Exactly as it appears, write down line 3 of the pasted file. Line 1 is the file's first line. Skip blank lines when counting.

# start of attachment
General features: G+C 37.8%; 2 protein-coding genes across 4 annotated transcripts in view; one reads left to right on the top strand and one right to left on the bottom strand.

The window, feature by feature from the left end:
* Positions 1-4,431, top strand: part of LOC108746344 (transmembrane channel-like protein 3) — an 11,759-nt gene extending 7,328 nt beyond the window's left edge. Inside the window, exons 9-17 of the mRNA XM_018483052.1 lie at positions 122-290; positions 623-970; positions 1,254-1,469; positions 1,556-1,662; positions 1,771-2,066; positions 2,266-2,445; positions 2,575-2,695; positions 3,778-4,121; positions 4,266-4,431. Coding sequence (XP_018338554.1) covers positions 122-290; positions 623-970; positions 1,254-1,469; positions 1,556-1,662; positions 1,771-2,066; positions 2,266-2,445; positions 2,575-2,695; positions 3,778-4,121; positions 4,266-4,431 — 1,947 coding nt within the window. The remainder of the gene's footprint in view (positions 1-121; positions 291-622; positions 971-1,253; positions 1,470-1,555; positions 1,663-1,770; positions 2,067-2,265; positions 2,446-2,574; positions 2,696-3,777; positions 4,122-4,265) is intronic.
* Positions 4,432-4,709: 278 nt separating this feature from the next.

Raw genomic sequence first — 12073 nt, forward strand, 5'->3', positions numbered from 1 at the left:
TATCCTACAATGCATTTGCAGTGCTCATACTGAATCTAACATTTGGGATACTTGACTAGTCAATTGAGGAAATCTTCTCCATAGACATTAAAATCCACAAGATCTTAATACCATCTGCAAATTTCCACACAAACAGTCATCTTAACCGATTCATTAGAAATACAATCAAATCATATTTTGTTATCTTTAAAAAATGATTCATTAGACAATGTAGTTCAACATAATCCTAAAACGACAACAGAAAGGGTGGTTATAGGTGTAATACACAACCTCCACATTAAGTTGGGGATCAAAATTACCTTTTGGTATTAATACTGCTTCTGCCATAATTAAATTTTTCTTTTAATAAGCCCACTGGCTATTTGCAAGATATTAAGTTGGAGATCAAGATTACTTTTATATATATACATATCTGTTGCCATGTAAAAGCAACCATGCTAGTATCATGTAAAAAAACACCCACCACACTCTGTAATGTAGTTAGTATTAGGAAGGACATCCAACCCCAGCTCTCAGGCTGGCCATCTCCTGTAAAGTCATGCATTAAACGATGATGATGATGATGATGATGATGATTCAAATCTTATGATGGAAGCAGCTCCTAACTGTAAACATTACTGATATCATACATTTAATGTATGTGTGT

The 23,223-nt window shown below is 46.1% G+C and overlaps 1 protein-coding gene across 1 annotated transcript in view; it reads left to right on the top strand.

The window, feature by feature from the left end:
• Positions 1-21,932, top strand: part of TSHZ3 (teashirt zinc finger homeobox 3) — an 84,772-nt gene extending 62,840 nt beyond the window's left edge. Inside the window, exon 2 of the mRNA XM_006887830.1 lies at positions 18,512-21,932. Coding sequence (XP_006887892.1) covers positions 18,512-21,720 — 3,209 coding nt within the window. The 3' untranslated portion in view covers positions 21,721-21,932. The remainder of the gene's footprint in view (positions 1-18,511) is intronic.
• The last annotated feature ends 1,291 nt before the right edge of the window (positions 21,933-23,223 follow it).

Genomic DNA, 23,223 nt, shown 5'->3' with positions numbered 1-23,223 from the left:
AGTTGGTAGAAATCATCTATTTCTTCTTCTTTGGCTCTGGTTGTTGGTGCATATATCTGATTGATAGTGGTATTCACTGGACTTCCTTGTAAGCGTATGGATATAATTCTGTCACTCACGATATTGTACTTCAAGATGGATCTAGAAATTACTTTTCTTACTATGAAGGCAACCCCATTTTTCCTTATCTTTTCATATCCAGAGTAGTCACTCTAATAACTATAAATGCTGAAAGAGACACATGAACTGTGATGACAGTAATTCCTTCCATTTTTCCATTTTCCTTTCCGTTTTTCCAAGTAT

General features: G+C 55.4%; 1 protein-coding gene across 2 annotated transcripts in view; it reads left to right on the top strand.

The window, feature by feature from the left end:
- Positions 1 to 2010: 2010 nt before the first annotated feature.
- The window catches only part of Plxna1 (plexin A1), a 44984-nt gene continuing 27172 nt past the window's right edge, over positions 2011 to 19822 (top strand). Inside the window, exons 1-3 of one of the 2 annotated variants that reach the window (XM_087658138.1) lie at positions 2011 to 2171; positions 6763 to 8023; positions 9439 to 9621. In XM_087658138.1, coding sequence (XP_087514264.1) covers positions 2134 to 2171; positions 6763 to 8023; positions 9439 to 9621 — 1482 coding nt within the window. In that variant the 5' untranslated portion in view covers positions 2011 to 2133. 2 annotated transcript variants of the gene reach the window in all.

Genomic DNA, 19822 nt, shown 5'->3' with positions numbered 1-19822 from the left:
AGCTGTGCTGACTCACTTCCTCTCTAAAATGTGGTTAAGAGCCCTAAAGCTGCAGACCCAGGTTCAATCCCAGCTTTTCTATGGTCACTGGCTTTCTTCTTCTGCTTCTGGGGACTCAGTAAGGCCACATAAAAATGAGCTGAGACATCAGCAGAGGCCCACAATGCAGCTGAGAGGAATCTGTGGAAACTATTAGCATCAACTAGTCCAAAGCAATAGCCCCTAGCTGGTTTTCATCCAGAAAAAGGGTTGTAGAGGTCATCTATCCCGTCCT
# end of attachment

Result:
* Positions 1-4,431, top strand: part of LOC108746344 (transmembrane channel-like protein 3) — an 11,759-nt gene extending 7,328 nt beyond the window's left edge. Inside the window, exons 9-17 of the mRNA XM_018483052.1 lie at positions 122-290; positions 623-970; positions 1,254-1,469; positions 1,556-1,662; positions 1,771-2,066; positions 2,266-2,445; positions 2,575-2,695; positions 3,778-4,121; positions 4,266-4,431. Coding sequence (XP_018338554.1) covers positions 122-290; positions 623-970; positions 1,254-1,469; positions 1,556-1,662; positions 1,771-2,066; positions 2,266-2,445; positions 2,575-2,695; positions 3,778-4,121; positions 4,266-4,431 — 1,947 coding nt within the window. The remainder of the gene's footprint in view (positions 1-121; positions 291-622; positions 971-1,253; positions 1,470-1,555; positions 1,663-1,770; positions 2,067-2,265; positions 2,446-2,574; positions 2,696-3,777; positions 4,122-4,265) is intronic.